Dr. Bill Cameron
The Ottawa Hospital Research InstituteView Bio
This study examined if supplementation of a specially enhanced micronutrient preparation, compared to standard vitamins, can slow disease progression or delay the start of ARVs in asymptomatic adults currently not needing nor taking ARVs. Researchers examined the safety and effect of the supplement on participants’ health and well-being over two years. This was a three-year study recruiting 218 participants from The Ottawa Hospital and participating CTN sites.
Participants were randomly assigned to one of the two following equal groups:
• Group A (experimental arm): Participants received an oral micronutrient antioxidant preparation daily (K-PAX Ultra®)
• Group B (control arm): Participants received identical appearing standard multivitamins (Centrum-like)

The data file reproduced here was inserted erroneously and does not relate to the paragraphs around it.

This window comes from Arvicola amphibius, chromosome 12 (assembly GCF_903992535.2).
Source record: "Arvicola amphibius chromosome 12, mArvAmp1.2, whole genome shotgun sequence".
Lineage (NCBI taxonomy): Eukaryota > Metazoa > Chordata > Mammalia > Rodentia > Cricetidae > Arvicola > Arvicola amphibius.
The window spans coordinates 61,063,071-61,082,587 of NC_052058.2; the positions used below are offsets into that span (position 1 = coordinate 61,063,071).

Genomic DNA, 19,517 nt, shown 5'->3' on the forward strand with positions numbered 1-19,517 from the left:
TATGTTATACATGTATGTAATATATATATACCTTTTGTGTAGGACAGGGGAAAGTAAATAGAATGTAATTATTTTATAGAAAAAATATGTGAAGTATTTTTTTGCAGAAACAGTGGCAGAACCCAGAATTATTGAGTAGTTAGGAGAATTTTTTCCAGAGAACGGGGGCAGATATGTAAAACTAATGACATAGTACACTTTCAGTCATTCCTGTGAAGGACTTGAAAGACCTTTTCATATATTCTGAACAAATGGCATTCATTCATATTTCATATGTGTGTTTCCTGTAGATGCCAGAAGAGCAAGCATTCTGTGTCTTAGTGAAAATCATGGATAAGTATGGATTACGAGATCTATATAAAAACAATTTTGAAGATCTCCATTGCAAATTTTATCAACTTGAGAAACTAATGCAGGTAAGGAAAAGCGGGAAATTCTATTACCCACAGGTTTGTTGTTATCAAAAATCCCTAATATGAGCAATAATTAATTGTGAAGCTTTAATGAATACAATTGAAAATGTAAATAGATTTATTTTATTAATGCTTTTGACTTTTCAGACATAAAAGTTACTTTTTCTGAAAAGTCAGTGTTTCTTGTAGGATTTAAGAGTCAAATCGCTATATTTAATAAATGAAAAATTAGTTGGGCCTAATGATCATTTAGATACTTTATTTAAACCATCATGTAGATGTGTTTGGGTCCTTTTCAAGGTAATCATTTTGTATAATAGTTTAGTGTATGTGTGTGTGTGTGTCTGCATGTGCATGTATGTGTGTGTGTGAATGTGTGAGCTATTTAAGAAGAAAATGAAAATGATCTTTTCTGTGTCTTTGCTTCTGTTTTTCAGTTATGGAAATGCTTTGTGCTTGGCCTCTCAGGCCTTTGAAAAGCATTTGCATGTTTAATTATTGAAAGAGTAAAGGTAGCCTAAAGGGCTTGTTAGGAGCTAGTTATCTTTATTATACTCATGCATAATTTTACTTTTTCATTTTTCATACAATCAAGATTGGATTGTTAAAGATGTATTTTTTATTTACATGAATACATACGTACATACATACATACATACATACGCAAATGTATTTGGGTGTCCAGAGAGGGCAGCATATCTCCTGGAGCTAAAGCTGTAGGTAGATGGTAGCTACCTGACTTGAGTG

The study enrolled and randomized a total of 171 participants, with 156 completing at least one study visit. Study researchers measured how well the trial participants were adhering to the treatment regimens using pill counts and two self-reported measurement scales. Treatment adherence was found to be high in the study group, over 80%. Preliminary analysis of micronutrient levels in blood samples showed that micronutrient deficiencies were common in study participants. Presented at CAHR 2017, there was no difference between the micronutrient group and the control group for CD4 count below 350 cells/μL, AIDS-defining illness, or start of ART.
Overall, CTN 328 showed that multivitamins are sufficient to address micronutrient deficiencies among people living with HIV but that there is no evidence to suggest that high-dose multivitamin-antioxidants are effective or necessary for the clinical management of HIV.
If you would like more information on this clinical study, please refer to clinicaltrials.gov.